Access to the customs union is a complicated one. The customs union is the external part of the single market - essentially the rules that the EU put on imports into it from countries not in the EU. This is the one that we want to be a part of because otherwise all British goods would have a tariff on them and there's already precedent for non-EU countries being a member of the customs union, Turkey for example had an agreement which extended it to them all the way back in 1995. The Tories have said that they intend to exit the Customs Union and Labour have said that they intend to fight them every step of the way on this. Mainly because Labour seems to think that Northern Ireland will become a large smuggling area due to its EU border and the Tories seem to think that us being forced to charge tariffs on other countries to trade with us outside our negotiation is stupid in a non-EU Britain, at least as far as I can tell, the political parties are all over the place here. There's no real way to predict how this will fall, I imagine we'll push for a free trade area where we have tariffless access to the customs union and aren't bound by the common tariff on external goods. The EU will want to push us into the single market for access to this, which includes free movement of people so won't be accepted. I imagine we'll probably have some patchwork agreement where nobody really gets what they want and it doesn't really work for anybody because lines are drawn in the sand on this one. The threat of cutting London off from the EU and setting up a tax haven off the coast of the EU was not an idle threat and I genuinely believe the Tories can and will do this to keep London strong if necessary. On the other hand we'll be asking for a spectacularly biased deal that no country in the history of the EU or EC has ever gotten which would make France and some other nations eye up the prospect of leaving. Creating a whole new Free Trade Area between the UK and EU seems to be the minority consensus on where this is going rather than joining the currently existing European free Trade Area which Norway and Switzerland are in. It makes sense for both - we are not Norway or Switzerland, we're one of the largest economies on the planet and in fact have a larger economy than every non-EU member of the EFTA put together.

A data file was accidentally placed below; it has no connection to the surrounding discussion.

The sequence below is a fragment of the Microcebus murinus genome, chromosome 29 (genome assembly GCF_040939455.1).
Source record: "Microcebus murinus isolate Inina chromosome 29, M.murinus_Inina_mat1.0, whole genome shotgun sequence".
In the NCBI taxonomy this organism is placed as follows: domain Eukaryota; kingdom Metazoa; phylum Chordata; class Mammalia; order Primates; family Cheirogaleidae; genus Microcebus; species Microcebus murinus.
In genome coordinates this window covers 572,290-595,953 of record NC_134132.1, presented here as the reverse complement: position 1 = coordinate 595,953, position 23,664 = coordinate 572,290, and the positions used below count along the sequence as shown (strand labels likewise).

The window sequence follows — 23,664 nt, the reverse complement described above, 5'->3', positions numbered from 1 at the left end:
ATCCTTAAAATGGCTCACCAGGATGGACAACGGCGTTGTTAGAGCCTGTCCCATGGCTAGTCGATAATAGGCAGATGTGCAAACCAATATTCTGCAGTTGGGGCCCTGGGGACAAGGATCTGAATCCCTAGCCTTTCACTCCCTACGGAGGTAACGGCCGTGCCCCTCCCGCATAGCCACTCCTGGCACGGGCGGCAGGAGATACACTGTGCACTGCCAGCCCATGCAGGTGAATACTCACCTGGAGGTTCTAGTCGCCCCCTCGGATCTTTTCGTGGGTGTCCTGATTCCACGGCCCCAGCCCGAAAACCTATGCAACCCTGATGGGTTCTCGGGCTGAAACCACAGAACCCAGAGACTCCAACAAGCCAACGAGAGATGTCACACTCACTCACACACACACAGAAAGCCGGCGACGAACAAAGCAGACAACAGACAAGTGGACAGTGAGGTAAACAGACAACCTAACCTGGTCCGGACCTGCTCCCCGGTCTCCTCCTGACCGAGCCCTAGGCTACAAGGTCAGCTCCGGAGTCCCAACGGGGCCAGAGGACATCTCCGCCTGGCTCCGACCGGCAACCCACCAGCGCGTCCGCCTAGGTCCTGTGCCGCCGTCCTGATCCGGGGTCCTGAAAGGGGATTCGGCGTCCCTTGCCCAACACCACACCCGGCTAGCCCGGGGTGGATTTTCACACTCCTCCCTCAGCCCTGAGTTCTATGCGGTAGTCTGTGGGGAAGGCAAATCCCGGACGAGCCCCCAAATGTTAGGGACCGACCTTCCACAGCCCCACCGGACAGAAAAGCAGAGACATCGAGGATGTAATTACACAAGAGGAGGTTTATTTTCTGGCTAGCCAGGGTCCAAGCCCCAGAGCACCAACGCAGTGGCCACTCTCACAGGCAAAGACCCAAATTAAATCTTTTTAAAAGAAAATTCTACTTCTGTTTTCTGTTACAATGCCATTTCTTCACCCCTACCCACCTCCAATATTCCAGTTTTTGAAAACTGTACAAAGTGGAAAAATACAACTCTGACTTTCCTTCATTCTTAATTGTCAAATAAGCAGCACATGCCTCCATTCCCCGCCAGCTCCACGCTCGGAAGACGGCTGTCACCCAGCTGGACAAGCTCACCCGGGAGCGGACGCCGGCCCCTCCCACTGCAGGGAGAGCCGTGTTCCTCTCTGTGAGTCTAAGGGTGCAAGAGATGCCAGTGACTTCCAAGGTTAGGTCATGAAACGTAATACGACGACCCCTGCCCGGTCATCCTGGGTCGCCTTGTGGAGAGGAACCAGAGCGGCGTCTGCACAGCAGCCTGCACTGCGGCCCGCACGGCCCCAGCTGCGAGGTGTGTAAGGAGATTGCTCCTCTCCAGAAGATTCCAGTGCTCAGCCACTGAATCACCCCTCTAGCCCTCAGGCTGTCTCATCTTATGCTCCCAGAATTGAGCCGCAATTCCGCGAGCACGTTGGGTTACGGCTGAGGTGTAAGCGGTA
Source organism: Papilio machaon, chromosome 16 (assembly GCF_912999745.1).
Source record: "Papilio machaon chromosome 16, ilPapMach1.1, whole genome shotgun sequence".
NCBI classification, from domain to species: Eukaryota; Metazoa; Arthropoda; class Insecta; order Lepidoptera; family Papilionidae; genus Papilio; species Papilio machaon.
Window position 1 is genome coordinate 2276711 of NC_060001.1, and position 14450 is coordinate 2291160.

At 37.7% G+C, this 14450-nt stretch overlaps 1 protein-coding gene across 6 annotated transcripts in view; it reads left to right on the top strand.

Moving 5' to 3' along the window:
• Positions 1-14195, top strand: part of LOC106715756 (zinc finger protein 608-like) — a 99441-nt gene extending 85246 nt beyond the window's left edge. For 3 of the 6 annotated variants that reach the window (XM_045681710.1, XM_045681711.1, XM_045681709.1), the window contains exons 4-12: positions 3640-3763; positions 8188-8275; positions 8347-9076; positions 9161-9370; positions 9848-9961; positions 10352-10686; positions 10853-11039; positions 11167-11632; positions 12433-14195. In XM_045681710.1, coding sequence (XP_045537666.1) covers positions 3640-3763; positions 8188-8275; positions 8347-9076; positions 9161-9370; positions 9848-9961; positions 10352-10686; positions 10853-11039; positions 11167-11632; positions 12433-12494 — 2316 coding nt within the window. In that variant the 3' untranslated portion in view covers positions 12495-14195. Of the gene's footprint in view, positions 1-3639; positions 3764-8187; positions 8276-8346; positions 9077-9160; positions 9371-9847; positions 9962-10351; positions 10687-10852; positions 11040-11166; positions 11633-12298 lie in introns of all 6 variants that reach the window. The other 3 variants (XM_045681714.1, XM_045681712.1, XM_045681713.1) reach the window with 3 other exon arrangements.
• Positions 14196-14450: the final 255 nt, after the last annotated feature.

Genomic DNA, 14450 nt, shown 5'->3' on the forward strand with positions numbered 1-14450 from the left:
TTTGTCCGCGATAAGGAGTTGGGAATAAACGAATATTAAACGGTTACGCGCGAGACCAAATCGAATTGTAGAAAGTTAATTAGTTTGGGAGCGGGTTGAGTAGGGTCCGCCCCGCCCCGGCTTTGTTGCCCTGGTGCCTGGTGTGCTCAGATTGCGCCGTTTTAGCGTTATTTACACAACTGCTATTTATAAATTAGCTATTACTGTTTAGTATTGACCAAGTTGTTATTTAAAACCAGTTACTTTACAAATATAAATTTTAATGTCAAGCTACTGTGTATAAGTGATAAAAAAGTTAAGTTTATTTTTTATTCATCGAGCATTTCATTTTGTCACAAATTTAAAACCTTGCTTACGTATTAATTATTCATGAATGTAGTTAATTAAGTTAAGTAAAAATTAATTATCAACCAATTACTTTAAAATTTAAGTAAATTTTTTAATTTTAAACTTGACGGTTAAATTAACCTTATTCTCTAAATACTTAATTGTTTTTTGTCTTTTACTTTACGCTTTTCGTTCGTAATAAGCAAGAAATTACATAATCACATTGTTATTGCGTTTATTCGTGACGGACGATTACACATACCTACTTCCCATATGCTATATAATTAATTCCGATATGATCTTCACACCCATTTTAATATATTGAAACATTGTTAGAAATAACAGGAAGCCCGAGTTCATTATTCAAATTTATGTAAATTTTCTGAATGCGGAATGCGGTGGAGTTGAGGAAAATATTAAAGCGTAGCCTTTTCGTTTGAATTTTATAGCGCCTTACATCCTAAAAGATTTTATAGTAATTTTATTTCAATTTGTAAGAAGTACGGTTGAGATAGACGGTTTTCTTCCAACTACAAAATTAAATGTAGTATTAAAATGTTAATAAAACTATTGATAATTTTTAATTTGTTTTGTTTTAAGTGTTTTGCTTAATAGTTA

A big issue is Ireland. Both the British and the Irish would want Republic of Ireland to remain in the Common Travel Area which allows free movement of people between Republic and Northern Ireland. The problem, and this is one of things that points to some of the validity of the Leave arguments over sovereignty, is that it's not the Republic's choice to make. They can't negotiate that deal with the UK about whether their citizens are allowed in NI and vice versa, only the EU can and it would have to apply to the entire EU which the UK would never agree to in a billion years. How a hard border will affect both countries and really minute detail such as recruitment in jobs or skills is presently unknown but it's not going to be a good thing. We'll ask for special exemptions on this and we'll probably lose because the EU will ask for free movement of labour in return. I just can't see a way which the EU would grant "a bit of free movement".

    The main thing to remember is that most of this is academic. A vast majority of the economic models that predicted a failing economic and slowed growth after a Leave vote were inaccurate and it's not surprising. Models of anything are only as good as the data going into them and nothing like this has ever happened before for them to really have any accurate data to build upon.

    I think, somewhat controversially it appears, that everything will be fine for most people and they'll barely notice the difference. I would have preferred us to Remain as it leans towards my political utopia of a federalist world government, but the gaslighting that goes on towards the Leave campaign and voters is literally ridiculous.
     
  3. Chippy_boy

    Chippy_boy

    Joined:
    11 Aug 2008
    Occupation:
    Indolence
    Location:
    Bristol
    Or unless you lose your job if you employer goes bust or relocates abroad, perhaps?